Do you love fish like we love fish? The flaky crust. The warm savory taste of the sea. If so, you may want to consider going “all in” on a pescatarian diet.
You’ve heard of vegetarianism and veganism, but have you ever considered pescatarianism as a diet choice to improve your health? Today, we are taking a closer look at the pescatarian diet and how it may have some health benefits for you and your family.
What is a Pescatarian Diet?
The term pescatarian was coined in the early 1990s when many people were looking for a healthy alternative to vegetarianism.
The word pescatarian comes from the combination of the two words: “pesce,” which is the Italian word for fish, and vegetarian, indicating a plant-based diet. Put them together and it becomes pescetarianism or occasionally written “pesco-vegetarian.”
Most dietitians and nutritionists categorize a pescatarian diet as a combination of practicing vegetarianism where a plant-based diet is followed without eating poultry or meat, and the addition of fish for protein.
The Benefits of Pescetarianism
In addition to adding protein to a purely vegetarian diet, pescetarianism has some pretty remarkable health benefits.
Lowered Risk of Heart Disease
Fish has always been known as a heart healthy food.
According to Medical News Today, “People who eat fish have lower blood pressure, a lower risk of abnormal heart rhythms, and fewer fatal heart attacks than those who do not include fish in their diet.”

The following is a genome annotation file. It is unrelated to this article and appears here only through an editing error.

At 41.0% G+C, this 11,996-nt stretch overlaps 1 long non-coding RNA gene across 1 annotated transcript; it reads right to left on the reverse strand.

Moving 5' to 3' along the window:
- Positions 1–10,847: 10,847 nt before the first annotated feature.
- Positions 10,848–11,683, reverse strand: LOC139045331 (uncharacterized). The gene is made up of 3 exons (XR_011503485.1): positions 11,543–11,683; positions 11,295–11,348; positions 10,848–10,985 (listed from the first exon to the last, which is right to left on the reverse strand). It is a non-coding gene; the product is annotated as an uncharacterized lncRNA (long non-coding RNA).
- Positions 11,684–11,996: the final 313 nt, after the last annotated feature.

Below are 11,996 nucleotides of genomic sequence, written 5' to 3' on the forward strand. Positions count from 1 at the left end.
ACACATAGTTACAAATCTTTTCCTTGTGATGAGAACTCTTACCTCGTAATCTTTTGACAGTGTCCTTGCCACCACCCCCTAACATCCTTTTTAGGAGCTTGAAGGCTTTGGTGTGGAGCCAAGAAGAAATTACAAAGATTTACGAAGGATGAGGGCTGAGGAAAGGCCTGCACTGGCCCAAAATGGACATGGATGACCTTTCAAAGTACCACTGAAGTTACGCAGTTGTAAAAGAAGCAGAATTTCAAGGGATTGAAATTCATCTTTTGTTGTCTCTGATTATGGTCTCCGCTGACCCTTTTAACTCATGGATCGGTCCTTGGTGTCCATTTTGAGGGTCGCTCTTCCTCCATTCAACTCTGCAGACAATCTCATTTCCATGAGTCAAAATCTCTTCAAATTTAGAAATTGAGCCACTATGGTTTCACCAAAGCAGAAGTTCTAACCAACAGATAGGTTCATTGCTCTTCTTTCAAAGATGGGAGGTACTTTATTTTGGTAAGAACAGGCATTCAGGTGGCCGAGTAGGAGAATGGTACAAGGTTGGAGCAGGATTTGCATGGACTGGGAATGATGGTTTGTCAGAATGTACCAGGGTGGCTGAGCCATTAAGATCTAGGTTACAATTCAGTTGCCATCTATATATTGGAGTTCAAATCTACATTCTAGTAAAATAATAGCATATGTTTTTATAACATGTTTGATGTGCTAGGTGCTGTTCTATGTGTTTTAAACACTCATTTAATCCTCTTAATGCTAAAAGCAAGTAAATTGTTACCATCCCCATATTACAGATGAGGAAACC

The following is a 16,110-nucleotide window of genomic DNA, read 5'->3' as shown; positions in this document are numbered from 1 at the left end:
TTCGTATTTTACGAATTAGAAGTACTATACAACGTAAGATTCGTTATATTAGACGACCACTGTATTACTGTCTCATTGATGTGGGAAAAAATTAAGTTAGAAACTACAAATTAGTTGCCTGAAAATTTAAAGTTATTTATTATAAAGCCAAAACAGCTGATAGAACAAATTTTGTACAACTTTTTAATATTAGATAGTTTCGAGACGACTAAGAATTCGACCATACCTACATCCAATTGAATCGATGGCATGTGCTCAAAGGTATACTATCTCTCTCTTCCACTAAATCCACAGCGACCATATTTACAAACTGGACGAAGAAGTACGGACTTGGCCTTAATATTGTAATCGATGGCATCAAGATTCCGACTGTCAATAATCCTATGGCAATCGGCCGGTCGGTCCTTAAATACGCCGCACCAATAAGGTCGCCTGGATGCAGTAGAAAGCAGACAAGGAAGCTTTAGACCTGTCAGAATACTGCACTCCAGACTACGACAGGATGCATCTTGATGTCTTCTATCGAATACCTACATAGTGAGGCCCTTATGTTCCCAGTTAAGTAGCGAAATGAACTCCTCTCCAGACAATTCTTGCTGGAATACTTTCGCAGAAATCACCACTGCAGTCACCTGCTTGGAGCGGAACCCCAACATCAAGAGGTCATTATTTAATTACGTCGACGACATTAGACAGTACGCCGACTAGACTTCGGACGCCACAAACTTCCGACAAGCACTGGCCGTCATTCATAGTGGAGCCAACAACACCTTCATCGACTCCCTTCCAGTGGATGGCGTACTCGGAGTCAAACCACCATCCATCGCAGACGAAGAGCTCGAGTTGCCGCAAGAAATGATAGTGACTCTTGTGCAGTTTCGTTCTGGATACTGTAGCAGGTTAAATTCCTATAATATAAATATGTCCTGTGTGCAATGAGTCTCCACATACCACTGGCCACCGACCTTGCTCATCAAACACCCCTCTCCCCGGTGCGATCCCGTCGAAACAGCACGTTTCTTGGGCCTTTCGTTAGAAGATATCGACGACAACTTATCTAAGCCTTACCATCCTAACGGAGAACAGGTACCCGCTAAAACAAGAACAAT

The omega-3 fatty acids (EPA and DHA) found in fish are known to control inflammation within the body and promote heart health. “Studies show that daily consumption of EPA and DHA may help reduce heart disease risk and deaths from heart disease, sometimes just as effectively as prescription medications like statins,” according to Health Fitness Revolution online.
The combination of nutrients found in seafood also helps regulate heartbeats according to the same study.
Lowered Risk of Chronic Conditions
Some studies show that Type 2 Diabetes, an impairment in the way the body regulates and uses sugar (glucose) as a fuel, can be regulated better by eating more fish. “One study found that following a pescetarian diet lowered the risk of Type 2 Diabetes by 24 to 49%,” according to Eating Well online.
Weight Control and Lowering BMI
Compared to those who include meat as a main part of their diet, pescetarians consume less saturated fat, cholesterol, and sodium. Additionally, they tend to be able to lower their BMI and control weight gain because of the increased vitamins and minerals found more readily in the pescatarian diet.
Pescetarian diets are typically higher in nutritional quality than non-vegetarian diets that contain meat. Pescetarians usually eat a very healthy amount of fruits and veggies along with consuming foods that are lower in unhealthy fats and sodium. All-in-all, this translates into a diet that is more nutritionally sound than their omnivor counterparts.